For Epiphany 1 Sunday, Peter’s saying God anointed Jesus of Nazareth with the Holy Spirit and with power makes this a fitting Epistle reading alongside the Gospel reading on the baptism of Jesus. The passage also demonstrates the continuing development of Peter as a follower and apostle of Jesus, which Luke has carefully traced in both his Gospel and Acts.  Peter’s words Truly I understand (or I now realize NIV) reveal something critically important about that development. It’s not that Peter suddenly has new information on God’s concern for the Gentiles but that he now realizes that God is true to his word about wanting to bless the nations (see Genesis 12:3). For Peter it will take his own experience of Gentiles miraculously seeking Jesus Christ to bring him to the point of sharing the gospel with them. And Peter will have to be willing to enter the Gentile Cornelius’ house in the first place, a step God himself has also prepared Peter to make with a vision (see Acts 10:1-20). Are we not all astonished to realize how active God is in shaping our minds and hearts over time? Job asks: Where then does wisdom come from? Where does understanding dwell?…God understands the way to it and he alone knows where it dwells (Job 28:20,22). Today, Lord, by your Spirit, we thank you for increasing our knowledge and kindling new desire, like you did with Peter, to equip us to accomplish your purposes in the world.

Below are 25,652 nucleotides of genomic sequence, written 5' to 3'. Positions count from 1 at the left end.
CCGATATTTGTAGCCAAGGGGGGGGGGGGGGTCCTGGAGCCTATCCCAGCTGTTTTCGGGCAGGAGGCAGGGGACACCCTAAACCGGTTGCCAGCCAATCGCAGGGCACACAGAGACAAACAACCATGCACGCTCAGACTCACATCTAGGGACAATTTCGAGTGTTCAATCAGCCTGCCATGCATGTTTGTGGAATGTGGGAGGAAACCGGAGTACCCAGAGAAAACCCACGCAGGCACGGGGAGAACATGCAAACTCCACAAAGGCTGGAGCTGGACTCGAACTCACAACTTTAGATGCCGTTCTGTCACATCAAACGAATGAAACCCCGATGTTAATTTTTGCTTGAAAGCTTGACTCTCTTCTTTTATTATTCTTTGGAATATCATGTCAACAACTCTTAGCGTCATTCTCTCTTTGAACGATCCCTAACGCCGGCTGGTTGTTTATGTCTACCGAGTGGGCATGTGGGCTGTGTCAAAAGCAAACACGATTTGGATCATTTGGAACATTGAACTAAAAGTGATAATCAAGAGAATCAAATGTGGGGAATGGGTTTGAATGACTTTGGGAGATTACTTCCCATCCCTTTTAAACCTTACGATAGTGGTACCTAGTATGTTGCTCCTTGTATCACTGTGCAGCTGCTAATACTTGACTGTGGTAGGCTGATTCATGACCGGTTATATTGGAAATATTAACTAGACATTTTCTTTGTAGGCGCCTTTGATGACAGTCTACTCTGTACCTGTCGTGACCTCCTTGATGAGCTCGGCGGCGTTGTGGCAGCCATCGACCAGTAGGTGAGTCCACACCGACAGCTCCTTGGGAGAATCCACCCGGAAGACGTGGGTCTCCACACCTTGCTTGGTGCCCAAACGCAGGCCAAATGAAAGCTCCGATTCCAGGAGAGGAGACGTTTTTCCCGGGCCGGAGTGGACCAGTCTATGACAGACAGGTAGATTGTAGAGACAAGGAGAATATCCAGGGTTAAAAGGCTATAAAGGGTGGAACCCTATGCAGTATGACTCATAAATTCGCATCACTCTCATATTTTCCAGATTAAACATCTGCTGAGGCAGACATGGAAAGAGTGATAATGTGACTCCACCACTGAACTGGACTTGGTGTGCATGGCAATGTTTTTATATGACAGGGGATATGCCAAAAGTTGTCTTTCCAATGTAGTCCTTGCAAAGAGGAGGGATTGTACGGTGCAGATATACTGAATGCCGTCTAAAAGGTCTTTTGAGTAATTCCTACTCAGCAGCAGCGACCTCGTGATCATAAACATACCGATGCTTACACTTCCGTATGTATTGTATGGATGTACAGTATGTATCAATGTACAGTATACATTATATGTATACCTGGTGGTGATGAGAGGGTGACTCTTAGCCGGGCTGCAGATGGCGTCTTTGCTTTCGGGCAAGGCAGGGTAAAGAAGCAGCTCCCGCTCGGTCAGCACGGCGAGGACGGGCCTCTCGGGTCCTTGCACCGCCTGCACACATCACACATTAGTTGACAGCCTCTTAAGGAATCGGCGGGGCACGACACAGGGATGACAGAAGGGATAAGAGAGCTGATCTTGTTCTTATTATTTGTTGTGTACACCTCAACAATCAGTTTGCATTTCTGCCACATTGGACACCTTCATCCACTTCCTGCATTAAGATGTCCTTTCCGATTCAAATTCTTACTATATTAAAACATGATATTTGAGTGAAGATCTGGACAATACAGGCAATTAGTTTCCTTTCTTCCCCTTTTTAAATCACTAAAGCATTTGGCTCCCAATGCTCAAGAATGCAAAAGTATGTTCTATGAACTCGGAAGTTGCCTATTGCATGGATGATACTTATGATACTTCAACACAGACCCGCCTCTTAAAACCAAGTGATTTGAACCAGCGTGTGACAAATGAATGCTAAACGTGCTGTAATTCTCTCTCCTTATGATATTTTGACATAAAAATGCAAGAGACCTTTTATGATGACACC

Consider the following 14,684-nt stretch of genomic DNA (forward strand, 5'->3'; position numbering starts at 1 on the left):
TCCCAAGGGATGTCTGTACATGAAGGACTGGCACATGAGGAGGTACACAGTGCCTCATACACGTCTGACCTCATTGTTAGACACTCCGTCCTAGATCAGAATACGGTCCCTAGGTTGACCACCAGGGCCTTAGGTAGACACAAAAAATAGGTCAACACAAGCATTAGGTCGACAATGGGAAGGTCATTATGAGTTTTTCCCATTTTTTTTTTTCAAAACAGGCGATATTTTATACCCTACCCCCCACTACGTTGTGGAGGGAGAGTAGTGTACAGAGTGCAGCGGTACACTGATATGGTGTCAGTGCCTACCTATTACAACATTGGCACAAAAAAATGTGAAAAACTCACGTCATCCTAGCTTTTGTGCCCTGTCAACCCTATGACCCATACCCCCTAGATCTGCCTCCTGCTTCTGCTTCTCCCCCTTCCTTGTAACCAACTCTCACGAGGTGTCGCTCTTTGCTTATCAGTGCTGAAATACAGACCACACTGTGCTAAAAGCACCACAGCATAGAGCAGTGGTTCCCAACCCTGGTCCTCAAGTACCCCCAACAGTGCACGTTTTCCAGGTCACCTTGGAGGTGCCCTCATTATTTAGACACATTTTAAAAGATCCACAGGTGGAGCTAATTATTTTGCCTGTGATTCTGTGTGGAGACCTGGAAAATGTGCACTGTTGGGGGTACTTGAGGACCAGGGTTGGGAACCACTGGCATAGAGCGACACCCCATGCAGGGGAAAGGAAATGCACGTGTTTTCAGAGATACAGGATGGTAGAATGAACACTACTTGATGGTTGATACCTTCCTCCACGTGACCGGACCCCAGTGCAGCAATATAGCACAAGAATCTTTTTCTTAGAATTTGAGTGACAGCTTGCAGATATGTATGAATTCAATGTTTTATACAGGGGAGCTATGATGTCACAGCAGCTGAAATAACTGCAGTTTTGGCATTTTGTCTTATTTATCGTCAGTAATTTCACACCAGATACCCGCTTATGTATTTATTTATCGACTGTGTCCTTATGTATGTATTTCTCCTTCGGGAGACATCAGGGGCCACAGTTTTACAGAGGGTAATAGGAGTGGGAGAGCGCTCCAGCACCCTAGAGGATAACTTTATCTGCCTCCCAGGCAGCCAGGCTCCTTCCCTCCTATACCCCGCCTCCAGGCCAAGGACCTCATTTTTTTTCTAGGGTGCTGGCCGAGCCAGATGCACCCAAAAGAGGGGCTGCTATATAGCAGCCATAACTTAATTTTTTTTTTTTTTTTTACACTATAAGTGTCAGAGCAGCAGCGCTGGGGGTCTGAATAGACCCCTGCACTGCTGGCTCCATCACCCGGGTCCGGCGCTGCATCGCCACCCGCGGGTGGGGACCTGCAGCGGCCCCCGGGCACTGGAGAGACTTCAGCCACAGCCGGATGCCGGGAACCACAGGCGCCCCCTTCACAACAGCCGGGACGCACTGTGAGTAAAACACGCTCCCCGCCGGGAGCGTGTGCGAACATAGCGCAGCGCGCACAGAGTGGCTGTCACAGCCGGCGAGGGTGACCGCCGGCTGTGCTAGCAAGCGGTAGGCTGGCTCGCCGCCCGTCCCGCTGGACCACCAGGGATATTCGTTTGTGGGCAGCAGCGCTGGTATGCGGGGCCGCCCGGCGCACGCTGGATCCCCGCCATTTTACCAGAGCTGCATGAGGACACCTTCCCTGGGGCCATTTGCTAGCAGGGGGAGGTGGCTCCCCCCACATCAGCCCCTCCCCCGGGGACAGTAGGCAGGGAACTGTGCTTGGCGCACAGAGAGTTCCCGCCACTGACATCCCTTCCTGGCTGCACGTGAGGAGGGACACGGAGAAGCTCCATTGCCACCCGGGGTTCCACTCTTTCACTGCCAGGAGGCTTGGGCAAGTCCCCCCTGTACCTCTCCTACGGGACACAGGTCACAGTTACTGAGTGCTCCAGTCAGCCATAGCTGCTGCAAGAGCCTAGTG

To Fulfill All Righteousness (Matthew 3:13-17)

Then Jesus came from Galilee to the Jordan to John, to be baptized by him. John would have prevented him, saying, “I need to be baptized by you, and do you come to me?” But Jesus answered him, “Let it be so now, for thus it is fitting for us to fulfill all righteousness.” Then he consented. And when Jesus was baptized, immediately he went up from the water, and behold, the heavens were opened to him, and he saw the Spirit of God descending like a dove and coming to rest on him; and behold, a voice from heaven said, “This is my beloved Son with whom I am well pleased.” (13-17).

The Gospel of Matthew, which is our focus in Year A of the Sunday lectionary, contains the words righteous and righteousness far more than the others. And it is interesting to note that  our Lord’s use of these terms in his own speech is found almost exclusively in Matthew. In many cases it is not clear in the Gospel itself what righteousness really means (as if Matthew assumes his readers will know); but there is often a sense that whatever righteousness is, it is not what the world thinks is right (see, for instance, the Beatitudes in 5:6,10). When John the Baptist objects, I need to be baptized by you, does he not believe he is speaking what is right and good and proper? Jesus’ reply, Let [me be baptized by you], for thus it is fitting for us to fulfill all righteousness, will indicate to John that he is mistaken. Very often as believers our perceptions of what is “right” is not what God wants or has planned. Put simply, that which is contrary to the will of God is not righteous; and, despite all appearances, for members of a kingdom whose duty it is to obey the king, it can never really be considered right. So, knowing this to be true, what shall we do? The critical thing is to abide in the presence of Jesus, to be alongside Jesus like the Baptist on the Jordan River, and to hear from the Lord himself what is the righteousness of God. Today, Holy Spirit of Jesus, give me pause over things I believe to be right by my own way of thinking; speak to me of what is righteous; and give me the heart of the Baptist to consent

Today in the Spirit

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Author

Geoff Little

Geoff Little writes the Today in the Spirit series of reflections on the ACNA Sunday and Holy Day Lectionary. He is the founding rector of All Nations Church in New Haven, Connecticut, where he lives with his wife, Blanca.